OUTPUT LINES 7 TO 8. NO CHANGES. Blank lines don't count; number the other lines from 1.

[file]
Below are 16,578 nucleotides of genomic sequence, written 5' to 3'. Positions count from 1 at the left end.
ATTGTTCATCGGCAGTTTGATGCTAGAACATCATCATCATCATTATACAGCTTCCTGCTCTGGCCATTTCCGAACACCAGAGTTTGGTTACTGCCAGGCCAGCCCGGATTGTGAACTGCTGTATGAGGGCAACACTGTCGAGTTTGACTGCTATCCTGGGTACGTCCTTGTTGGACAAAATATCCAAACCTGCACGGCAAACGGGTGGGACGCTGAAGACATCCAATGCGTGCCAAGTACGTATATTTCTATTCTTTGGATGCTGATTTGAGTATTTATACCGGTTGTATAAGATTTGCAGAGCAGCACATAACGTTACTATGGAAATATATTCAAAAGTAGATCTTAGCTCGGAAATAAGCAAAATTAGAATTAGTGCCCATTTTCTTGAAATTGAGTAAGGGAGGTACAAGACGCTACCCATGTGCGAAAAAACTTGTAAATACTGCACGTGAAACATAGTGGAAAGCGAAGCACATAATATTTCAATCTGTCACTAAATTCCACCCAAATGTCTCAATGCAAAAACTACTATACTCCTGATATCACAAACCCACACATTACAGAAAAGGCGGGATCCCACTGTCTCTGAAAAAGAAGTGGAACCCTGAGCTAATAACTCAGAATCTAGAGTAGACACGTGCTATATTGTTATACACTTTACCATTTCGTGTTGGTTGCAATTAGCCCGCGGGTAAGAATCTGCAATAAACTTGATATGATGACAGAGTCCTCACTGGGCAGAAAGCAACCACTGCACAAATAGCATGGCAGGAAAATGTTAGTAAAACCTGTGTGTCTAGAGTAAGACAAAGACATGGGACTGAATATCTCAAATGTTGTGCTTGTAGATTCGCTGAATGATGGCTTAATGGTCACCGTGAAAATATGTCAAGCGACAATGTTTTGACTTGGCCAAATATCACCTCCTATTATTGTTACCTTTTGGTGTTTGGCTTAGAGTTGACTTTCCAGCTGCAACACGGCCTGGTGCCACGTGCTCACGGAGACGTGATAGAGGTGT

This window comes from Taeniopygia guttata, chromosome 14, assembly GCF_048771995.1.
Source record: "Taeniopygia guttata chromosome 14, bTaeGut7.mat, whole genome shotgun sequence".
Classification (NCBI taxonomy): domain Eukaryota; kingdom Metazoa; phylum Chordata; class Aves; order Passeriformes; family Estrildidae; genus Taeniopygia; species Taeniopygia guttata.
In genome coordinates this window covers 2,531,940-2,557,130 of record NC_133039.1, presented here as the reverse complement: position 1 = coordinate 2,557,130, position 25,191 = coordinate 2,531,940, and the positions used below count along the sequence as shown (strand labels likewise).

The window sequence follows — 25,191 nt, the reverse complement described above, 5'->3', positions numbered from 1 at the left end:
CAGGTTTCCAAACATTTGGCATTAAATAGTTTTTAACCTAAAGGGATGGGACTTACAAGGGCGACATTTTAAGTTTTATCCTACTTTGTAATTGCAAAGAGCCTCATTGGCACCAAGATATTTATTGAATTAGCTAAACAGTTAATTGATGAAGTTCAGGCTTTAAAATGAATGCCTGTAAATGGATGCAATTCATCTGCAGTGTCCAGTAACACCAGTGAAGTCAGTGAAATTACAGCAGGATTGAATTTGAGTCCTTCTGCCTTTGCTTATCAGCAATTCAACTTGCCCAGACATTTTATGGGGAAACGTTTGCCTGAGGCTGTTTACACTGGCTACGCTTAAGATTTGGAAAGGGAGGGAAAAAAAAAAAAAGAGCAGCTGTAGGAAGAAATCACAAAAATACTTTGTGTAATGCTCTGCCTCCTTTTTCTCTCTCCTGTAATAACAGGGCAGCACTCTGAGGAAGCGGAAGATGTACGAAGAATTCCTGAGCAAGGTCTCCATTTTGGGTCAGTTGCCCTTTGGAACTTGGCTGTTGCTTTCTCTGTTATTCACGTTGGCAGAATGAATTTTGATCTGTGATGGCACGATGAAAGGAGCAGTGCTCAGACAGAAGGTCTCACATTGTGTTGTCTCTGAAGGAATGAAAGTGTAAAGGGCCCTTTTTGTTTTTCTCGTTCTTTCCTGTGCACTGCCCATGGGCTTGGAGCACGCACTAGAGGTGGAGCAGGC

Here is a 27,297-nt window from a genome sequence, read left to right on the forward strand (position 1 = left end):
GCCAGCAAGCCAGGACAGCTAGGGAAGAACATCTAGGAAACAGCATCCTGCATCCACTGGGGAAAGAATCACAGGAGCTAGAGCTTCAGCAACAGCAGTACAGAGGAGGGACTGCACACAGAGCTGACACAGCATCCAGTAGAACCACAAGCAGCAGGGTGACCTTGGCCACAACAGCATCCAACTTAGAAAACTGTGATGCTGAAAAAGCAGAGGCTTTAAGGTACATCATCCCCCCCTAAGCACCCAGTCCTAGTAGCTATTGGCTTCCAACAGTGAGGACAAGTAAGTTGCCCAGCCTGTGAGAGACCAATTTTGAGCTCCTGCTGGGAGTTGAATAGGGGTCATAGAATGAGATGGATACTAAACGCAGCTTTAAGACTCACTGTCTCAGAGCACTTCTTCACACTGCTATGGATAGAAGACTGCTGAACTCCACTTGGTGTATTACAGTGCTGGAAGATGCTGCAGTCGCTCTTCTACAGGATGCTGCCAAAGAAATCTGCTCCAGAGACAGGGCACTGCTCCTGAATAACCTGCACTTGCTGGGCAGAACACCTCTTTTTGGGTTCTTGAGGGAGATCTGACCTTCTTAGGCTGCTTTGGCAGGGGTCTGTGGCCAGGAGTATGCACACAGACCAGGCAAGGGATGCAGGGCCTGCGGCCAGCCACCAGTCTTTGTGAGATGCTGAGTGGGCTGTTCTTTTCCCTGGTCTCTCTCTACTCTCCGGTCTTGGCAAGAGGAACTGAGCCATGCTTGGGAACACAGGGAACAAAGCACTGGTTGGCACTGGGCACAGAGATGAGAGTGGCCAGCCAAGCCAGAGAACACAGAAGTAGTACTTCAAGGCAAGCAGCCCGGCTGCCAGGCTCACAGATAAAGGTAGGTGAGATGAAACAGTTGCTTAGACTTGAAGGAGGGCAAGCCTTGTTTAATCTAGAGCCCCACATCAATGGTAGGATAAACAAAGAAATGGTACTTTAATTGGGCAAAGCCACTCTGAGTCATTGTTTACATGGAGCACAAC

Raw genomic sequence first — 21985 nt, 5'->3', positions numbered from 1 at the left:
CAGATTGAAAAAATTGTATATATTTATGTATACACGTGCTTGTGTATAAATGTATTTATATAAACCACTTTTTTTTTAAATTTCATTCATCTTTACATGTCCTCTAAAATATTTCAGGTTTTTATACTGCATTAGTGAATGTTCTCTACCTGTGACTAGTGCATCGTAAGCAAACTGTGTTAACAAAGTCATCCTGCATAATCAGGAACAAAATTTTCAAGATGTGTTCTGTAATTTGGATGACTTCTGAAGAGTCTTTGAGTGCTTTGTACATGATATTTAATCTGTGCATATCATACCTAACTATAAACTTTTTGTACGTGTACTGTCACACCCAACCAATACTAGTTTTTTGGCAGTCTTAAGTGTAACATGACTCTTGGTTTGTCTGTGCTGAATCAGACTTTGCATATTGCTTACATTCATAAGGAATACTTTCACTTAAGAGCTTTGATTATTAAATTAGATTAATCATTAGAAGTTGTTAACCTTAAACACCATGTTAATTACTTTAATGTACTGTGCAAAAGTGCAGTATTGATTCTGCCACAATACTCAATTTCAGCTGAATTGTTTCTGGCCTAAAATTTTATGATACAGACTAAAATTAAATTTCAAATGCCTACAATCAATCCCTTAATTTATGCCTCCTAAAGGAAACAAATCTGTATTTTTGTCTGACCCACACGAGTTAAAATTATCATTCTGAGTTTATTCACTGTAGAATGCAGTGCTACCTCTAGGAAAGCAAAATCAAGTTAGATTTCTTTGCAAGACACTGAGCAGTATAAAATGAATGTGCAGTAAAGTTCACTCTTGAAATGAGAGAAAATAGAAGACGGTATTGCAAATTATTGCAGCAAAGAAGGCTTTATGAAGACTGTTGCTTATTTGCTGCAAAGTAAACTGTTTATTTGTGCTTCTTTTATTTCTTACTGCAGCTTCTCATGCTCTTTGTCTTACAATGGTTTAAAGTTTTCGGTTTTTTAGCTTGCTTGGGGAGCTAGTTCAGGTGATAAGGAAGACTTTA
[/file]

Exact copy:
The window sequence follows — 25,191 nt, the reverse complement described above, 5'->3', positions numbered from 1 at the left end:
CAGGTTTCCAAACATTTGGCATTAAATAGTTTTTAACCTAAAGGGATGGGACTTACAAGGGCGACATTTTAAGTTTTATCCTACTTTGTAATTGCAAAGAGCCTCATTGGCACCAAGATATTTATTGAATTAGCTAAACAGTTAATTGATGAAGTTCAGGCTTTAAAATGAATGCCTGTAAATGGATGCAATTCATCTGCAGTGTCCAGTAACACCAGTGAAGTCAGTGAAATTACAGCAGGATTGAATTTGAGTCCTTCTGCCTTTGCTTATCAGCAATTCAACTTGCCCAGACATTTTATGGGGAAACGTTTGCCTGAGGCTGTTTACACTGGCTACGCTTAAGATTTGGAAAGGGAGGGAAAAAAAAAAAAAGAGCAGCTGTAGGAAGAAATCACAAAAATACTTTGTGTAATGCTCTGCCTCCTTTTTCTCTCTCCTGTAATAACAGGGCAGCACTCTGAGGAAGCGGAAGATGTACGAAGAATTCCTGAGCAAGGTCTCCATTTTGGGTCAGTTGCCCTTTGGAACTTGGCTGTTGCTTTCTCTGTTATTCACGTTGGCAGAATGAATTTTGATCTGTGATGGCACGATGAAAGGAGCAGTGCTCAGACAGAAGGTCTCACATTGTGTTGTCTCTGAAGGAATGAAAGTGTAAAGGGCCCTTTTTGTTTTTCTCGTTCTTTCCTGTGCACTGCCCATGGGCTTGGAGCACGCACTAGAGGTGGAGCAGGC